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It Is A Great Idea But Is It Useful NowGreat ideas from my research archives: “By randomly allocating objects across all the miniheaps, DieHard makes many memory overflows benign ….  The effect is that, in most cases when running DieHard, a small overflow is likely to have no effect.”  Emery Berger, Software Needs Seatbelts and Airbags, Communications of the ACM September 2012.

Ok Bruce, you tell us to get rid of buffers (time between tasks, extra resources, etc.) to force us to deal with our inefficiencies and then you tell us to put in buffers to handle random error situations!  Make up your mind!

For more see the series on Honesty Buffers

OK, let’s try to sort this out.

First, we usually need to get the current job done.  Second, we need to continuously improve at what we do.

How do we do both of these at the same time?

I want to deliver my project in six months.  However, we’ve never done a project like it in under nine months.  How do I get it down to six months?

We don’t.  At least not the first one.  We start three months earlier and take nine months because that is our track record.  We deliver on time, with good quality and an improved process.

An improved process?

Yes, an improved process.

What are those improvements going to be?

I don’t know, but our folks will figure out how to do most things faster and more efficiently without us having to say a thing. This assumes we allow them a reasonable schedule and actively encourage them to find ways to do a better job while they are doing their current job.

I don’t believe that!

I know, most people don’t.  It appears to be counter-intuitive. I wish I could guarantee it but while it has always worked for me, for over 30 years, I can believe it won’t happen in every circumstance.

OK, but that doesn’t explain why in some cases we take out buffers and in others, we put them in.

Sure.  When we are working to improve our focus is first on getting the job done.  In this case, using my classic “use the average past project duration for your current project’s duration” we are potentially putting in more time than we need (about 50% of the time).   Yet, once again in my experience, this will take a project organization that regularly and consistently delivers projects late and gets them to where they deliver most, if not all, projects within a few weeks of their target delivery date.  This also means that to deliver on time we often have to start earlier than we’ve started in the past.  Both of these things, starting earlier and agreeing it takes longer than we had planned for in the past, are hard things to admit in most organizations.

Now we are delivering on time.  Our quality will improve and we’ll improve how we do our jobs.  This is where we start to employ techniques such as eliminating buffers (including honesty buffers).  This is also where we need to fight to keep our success going. As with most organizations I’ve worked with, there still remains that internal friction and often dysfunction that caused us to have unsuccessful projects in the first place.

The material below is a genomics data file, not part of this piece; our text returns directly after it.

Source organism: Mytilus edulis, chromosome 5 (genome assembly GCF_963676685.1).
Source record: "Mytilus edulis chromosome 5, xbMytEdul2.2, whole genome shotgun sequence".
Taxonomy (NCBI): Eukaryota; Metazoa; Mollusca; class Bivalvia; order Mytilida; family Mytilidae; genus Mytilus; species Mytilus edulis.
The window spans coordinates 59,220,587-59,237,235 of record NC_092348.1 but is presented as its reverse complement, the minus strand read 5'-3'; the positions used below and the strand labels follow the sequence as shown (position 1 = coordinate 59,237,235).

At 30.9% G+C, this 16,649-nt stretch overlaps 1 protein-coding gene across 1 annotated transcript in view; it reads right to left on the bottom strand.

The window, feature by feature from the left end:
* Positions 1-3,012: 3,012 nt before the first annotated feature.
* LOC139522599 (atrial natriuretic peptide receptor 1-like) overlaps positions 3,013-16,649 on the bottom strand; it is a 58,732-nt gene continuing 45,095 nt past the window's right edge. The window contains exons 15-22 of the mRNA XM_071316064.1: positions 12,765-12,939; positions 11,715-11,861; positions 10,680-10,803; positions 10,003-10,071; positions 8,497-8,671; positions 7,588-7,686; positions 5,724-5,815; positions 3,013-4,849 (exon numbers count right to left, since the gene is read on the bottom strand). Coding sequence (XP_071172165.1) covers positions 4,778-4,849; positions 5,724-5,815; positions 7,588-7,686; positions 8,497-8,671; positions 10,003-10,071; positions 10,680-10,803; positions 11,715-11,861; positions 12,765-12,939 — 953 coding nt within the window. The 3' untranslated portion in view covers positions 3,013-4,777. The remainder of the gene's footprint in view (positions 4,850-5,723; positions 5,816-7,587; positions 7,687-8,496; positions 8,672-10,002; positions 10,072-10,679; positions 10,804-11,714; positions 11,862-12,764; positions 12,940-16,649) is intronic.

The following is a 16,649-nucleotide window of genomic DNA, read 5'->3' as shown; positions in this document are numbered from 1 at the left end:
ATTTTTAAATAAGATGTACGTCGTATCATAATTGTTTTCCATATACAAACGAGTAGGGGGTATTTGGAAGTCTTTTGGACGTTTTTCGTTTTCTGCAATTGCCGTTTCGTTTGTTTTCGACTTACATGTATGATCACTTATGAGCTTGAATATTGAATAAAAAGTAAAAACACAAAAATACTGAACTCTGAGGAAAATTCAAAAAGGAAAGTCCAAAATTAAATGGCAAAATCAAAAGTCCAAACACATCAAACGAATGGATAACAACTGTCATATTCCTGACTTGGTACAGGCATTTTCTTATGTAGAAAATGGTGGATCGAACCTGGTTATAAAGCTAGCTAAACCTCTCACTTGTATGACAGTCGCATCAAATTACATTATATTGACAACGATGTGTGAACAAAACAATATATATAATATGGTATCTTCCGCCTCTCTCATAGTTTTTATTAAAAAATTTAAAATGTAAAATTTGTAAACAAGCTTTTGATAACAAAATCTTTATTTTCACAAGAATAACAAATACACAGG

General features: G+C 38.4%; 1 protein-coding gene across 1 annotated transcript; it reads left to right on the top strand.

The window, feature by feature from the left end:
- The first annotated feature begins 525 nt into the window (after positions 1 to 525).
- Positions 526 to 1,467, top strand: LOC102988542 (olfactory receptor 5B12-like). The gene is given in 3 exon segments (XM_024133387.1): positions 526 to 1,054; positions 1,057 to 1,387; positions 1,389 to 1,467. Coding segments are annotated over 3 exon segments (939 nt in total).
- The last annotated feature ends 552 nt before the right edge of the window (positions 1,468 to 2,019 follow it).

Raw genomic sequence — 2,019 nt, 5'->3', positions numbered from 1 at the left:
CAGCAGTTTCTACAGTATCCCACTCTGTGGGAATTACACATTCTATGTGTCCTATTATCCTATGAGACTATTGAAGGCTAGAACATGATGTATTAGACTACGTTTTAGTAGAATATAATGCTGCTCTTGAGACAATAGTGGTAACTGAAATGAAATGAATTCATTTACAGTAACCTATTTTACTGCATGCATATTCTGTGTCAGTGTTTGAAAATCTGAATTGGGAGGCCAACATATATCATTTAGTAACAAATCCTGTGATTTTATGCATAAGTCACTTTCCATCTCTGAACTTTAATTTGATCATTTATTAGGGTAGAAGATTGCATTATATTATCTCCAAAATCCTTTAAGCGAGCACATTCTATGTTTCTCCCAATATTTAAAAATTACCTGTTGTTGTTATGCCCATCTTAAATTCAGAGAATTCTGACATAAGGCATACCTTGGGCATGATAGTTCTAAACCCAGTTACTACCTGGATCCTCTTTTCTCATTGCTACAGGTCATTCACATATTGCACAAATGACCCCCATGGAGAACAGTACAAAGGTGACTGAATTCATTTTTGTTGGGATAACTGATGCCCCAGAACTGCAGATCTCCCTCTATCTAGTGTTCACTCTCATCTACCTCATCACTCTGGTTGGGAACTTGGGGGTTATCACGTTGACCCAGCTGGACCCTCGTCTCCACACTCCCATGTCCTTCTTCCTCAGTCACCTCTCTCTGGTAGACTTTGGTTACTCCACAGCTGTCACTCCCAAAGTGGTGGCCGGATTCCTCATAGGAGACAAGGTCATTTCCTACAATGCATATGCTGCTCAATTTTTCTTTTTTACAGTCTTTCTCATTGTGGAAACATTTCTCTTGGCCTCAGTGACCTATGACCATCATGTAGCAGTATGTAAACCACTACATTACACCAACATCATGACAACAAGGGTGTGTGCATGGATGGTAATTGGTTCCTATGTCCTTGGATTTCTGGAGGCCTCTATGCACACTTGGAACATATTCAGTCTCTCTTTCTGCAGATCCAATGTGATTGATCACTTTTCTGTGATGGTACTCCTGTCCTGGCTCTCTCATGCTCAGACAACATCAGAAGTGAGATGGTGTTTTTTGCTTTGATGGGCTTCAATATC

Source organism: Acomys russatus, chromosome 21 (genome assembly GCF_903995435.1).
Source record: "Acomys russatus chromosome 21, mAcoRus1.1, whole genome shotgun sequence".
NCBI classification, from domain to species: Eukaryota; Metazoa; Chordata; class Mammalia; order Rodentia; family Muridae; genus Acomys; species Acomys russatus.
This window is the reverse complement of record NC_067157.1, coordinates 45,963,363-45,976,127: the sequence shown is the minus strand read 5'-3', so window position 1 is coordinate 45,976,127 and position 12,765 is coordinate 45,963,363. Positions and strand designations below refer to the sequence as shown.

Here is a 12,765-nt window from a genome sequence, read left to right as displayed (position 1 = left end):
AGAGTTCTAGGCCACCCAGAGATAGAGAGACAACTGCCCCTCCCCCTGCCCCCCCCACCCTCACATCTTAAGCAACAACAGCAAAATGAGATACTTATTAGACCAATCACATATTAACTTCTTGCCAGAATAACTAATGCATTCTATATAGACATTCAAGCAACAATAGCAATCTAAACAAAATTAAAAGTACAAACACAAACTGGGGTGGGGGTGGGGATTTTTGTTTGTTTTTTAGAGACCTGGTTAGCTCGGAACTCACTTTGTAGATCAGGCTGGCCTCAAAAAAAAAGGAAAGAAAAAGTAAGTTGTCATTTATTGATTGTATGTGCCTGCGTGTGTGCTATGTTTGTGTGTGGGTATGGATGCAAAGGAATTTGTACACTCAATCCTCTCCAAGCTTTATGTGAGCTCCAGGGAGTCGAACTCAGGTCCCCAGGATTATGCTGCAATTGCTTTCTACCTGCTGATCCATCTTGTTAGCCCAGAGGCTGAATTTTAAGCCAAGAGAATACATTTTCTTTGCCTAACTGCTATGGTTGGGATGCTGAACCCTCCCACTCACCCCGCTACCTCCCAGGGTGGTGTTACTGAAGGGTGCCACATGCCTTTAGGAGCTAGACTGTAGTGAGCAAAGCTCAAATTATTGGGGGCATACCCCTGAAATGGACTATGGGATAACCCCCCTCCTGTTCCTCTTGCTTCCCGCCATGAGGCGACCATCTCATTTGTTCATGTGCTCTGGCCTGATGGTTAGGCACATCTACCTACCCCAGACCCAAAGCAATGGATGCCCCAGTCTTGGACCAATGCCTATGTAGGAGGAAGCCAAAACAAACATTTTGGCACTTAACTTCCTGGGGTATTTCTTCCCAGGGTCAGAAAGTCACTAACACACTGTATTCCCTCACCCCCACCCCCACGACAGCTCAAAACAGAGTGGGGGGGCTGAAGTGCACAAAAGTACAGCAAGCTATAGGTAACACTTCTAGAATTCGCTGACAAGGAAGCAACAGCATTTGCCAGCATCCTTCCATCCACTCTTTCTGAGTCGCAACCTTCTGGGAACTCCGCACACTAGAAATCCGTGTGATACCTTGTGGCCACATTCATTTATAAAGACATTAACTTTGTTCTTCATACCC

See how to not get taken for granted after becoming successful

In the quote above, the notion was to allocate extra space and to allocate it randomly across all the available space.  Here the purpose is to handle the common errors we encounter in programming.  We still want to work towards removing the need for these techniques, by eliminating bad coding, but first we want to deliver working programs (and stay in business) and then we want to reduce or eliminate the errors (increase quality).  In one organization we would turn off all the software “seatbelts and airbags” while we developed and tested the software but would turn them on in the final product delivered to the customer.

The bottom line is that every project management tool we use is used in a context.  We need to understand the tool and when and where to employ it and when to remove it.  This insight is why such elevator pitches and one-liners such as “you can only manage what you measure” or “let’s do Agile” don’t work magic in many cases.  These things have to be applied where it makes sense to apply them.  Watts’ Humphrey in his book “The Software Process” stressed that we needed to work on improvements based upon our current organizational maturity. Where we are now, currently determines what kind of things we would work on first.

See the One Perfect Project Management Methodology

Are you working on the right projects for what your organization needs to do now?

Thank you for sharing!

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